off the charts
BEYOND THE NUMBERS
BEYOND THE NUMBERS
A Misguided Approach to Tax Extenders
The House Ways and Means Committee is expected to begin considering a proposal tomorrow to make permanent a group of heavily lobbied corporate “tax extenders” — known as “extenders” because Congress routinely extends them only a year or two at a time. The proposal, however, wouldn’t offset the costs of making these provisions permanent by, for instance, scaling back or eliminating any of the other tax breaks or subsidies that litter the tax code. This would be a wrong move for several reasons.
- It’s a fiscal double standard. By not paying for the costs of making these provisions permanent, the proposal contrasts sharply with congressional demands to pay for other budget priorities. The Murray-Ryan budget deal of December partly and temporarily eased the deep sequestration cuts that were damaging important programs and services (and slowing the economy) on the condition that Congress fully offset the costs. In addition, House and Senate members have reached bipartisan agreement on a proposal to make permanent relief from severe cuts in Medicare payments to doctors, also conditioned on fully offsetting the costs (although they have not yet agreed on how to do that). And, at substantial human and economic cost, Congress has not restored urgently needed unemployment benefits in part due to disagreements over how to offset the $10 billion cost — and it’s clear the legislation won’t pass without such offsets. Yet, the House Ways and Means Committee will likely approve bills tomorrow to make permanent costly tax breaks — including a tax break for the overseas profits of Wall Street banks — without offsetting any of the costs.
- It’s a tax double standard. The Ways and Means Committee has turned the traditional “tax extenders” debate — about continuing these provisions for a year or two — into a discussion about which expiring tax provisions of all kinds to make permanent. In that context, policymakers should give priority to the key improvements to the Earned Income Tax Credit (EITC) and Child Tax Credit (CTC) that are due to expire at the end of 2017. If Congress lets them expire, a mother with two children who works full time at the minimum wage would lose $1,725 a year in her CTC beginning in 2018. Marriage penalties would be higher for many working married couples, and many working families with three or more children would lose part of their EITC. In all, about 26 million children in 13 million low- and moderate-income working families would be worse off. Policymakers should not make heavily lobbied, regressive corporate tax breaks permanent while ignoring the fate of effective improvements to the CTC and EITC that help millions of working families struggling to make ends meet.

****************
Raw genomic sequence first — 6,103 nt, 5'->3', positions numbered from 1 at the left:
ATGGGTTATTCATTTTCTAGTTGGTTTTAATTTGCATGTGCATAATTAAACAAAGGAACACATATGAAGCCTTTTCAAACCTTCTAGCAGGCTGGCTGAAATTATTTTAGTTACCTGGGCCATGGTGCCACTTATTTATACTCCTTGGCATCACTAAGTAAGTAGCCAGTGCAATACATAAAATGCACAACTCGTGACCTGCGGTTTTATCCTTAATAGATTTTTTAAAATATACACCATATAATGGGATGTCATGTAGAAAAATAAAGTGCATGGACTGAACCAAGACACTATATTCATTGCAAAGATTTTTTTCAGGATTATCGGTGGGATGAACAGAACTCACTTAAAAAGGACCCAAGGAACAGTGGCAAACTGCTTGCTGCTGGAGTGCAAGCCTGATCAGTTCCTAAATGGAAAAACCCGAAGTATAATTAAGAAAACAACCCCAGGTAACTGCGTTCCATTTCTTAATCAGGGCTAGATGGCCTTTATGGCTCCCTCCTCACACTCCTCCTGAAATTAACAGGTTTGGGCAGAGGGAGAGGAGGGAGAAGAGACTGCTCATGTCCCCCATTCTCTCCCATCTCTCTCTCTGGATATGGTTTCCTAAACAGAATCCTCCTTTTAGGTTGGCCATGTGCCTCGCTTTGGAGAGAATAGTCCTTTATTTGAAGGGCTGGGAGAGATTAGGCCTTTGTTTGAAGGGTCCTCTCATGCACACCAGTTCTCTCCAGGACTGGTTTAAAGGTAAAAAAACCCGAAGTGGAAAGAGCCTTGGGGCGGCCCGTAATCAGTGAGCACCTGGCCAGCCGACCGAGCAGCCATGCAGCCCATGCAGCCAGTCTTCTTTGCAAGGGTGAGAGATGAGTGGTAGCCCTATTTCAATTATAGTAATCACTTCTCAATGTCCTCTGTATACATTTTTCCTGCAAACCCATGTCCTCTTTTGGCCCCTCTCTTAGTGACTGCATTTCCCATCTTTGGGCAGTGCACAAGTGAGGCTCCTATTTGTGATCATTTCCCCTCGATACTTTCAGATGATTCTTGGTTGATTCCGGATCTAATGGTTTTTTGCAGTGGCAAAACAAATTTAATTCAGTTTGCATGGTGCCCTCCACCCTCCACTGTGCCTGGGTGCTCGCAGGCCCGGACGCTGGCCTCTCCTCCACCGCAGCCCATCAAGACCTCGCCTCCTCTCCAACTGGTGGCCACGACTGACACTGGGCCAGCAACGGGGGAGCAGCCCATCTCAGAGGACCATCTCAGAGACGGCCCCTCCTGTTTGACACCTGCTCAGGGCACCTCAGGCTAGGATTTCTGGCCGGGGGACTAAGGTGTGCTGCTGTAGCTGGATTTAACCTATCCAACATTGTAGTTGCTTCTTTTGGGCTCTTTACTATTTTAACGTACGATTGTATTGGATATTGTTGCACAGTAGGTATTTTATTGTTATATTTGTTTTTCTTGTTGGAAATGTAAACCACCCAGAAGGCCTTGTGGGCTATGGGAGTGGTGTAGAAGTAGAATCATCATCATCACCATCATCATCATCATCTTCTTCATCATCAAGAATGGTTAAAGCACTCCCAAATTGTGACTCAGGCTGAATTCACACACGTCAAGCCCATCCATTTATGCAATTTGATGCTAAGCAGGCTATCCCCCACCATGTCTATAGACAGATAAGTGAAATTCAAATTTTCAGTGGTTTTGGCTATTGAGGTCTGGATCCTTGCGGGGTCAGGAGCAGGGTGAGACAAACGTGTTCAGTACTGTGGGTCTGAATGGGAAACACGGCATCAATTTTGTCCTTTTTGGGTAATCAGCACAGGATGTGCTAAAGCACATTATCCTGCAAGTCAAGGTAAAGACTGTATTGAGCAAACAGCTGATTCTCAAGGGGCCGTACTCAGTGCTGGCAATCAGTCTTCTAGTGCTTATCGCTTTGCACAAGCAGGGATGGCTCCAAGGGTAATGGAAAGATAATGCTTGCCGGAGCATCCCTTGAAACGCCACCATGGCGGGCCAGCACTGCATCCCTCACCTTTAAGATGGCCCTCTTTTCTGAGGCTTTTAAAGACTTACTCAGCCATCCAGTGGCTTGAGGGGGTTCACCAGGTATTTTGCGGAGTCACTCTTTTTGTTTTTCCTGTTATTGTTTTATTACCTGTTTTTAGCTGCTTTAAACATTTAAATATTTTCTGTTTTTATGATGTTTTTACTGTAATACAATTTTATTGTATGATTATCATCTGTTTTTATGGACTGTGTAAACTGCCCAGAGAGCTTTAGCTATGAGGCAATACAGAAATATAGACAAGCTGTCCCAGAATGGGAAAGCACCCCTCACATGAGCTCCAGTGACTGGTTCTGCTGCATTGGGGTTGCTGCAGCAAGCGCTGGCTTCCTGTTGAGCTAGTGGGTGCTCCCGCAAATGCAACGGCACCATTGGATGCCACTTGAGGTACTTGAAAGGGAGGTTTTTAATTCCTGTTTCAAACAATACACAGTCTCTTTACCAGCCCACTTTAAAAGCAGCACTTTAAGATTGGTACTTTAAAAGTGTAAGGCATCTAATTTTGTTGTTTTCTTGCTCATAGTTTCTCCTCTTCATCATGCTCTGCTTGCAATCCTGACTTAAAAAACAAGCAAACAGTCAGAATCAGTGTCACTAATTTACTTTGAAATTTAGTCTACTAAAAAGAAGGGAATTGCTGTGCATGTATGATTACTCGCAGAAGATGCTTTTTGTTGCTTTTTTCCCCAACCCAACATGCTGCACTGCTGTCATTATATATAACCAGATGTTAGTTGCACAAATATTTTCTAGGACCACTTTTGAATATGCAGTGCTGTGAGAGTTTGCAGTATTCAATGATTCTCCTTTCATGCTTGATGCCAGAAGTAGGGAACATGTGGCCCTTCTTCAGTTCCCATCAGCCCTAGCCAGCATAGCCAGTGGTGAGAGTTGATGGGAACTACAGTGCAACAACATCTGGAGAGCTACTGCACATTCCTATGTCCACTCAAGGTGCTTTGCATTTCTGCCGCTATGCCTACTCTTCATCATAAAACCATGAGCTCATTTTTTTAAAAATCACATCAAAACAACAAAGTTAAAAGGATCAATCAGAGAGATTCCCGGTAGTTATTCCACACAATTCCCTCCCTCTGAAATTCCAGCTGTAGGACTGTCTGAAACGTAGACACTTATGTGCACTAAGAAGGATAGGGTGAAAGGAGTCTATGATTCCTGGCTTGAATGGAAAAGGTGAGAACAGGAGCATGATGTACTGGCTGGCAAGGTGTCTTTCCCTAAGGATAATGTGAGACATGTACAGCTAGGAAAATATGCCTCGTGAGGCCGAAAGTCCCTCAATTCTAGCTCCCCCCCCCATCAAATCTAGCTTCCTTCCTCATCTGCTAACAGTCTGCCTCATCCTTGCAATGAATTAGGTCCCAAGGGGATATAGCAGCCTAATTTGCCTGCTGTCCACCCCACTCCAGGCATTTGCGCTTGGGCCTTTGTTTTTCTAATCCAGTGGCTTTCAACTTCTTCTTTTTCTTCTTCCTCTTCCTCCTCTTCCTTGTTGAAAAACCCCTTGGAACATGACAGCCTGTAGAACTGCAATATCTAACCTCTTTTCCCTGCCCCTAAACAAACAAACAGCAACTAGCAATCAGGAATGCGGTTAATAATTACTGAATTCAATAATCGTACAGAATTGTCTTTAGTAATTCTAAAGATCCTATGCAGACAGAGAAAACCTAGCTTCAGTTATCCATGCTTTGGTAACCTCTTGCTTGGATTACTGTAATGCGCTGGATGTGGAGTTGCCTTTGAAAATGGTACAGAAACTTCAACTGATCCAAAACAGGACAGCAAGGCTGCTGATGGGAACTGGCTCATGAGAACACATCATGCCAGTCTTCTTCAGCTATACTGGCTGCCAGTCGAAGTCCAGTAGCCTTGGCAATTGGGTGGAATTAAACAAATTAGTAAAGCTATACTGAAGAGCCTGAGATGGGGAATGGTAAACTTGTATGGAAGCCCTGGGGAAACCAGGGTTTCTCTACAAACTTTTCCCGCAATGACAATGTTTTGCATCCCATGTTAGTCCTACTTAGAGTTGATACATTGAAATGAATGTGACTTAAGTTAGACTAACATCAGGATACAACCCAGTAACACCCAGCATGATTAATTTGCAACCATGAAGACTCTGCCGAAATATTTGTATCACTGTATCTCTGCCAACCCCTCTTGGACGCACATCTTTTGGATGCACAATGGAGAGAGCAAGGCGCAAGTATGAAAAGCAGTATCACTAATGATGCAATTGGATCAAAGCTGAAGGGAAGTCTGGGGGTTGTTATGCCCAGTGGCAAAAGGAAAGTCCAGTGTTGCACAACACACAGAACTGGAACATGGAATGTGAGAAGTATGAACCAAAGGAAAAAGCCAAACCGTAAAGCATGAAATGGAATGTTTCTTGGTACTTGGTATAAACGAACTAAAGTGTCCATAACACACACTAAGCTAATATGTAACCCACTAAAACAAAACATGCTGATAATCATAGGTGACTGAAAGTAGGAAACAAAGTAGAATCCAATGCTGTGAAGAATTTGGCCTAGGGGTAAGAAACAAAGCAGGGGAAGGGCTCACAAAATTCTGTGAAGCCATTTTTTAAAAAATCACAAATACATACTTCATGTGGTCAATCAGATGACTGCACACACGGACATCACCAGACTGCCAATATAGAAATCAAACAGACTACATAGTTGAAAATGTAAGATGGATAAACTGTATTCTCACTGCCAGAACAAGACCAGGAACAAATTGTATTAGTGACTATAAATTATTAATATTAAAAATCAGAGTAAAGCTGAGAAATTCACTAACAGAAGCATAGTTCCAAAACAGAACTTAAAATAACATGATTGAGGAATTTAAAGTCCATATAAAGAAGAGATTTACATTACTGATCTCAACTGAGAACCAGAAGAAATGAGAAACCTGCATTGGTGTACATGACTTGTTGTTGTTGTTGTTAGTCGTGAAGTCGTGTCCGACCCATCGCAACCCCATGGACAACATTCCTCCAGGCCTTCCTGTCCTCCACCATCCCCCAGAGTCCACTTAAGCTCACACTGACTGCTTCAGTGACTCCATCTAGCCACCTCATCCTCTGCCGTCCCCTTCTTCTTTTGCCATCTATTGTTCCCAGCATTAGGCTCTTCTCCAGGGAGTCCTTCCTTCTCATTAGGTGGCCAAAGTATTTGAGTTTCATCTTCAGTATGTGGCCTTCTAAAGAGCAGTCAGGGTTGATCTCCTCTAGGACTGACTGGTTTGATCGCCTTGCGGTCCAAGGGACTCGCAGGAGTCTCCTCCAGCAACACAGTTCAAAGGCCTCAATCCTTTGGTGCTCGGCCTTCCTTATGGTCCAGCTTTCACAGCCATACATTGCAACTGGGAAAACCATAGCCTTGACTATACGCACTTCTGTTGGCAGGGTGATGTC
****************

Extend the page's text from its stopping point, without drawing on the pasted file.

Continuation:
- It’s a fiscal reversal. The 2012 “fiscal cliff” tax legislation raised $770 billion over the next decade. The Ways and Means proposal would make permanent six of the tax extenders (while expanding one of them — the research and experimentation credit) at a cost of over $300 billion, thus eroding two-fifths of the “fiscal cliff” savings. If policymakers build on that package and make the rest of the extenders permanent, the cost would be about $560 billion, cancelling nearly three-quarters of the “fiscal cliff” savings (see chart). If, as some policymakers have proposed, they also make permanent “bonus depreciation,” which Congress enacted as a temporary measure to boost a weak economy and which they should allow to expire (as we’ve previously explained), they would eliminate all of the “fiscal cliff” savings. In fact, were policymakers to make permanent all of the current tax extenders other than bonus depreciation without offsetting the costs, they would increase the already substantial rise that’s projected in the ratio of federal debt to gross domestic product (i.e., the “debt-to-GDP ratio”) between now and 2040 by one-quarter.
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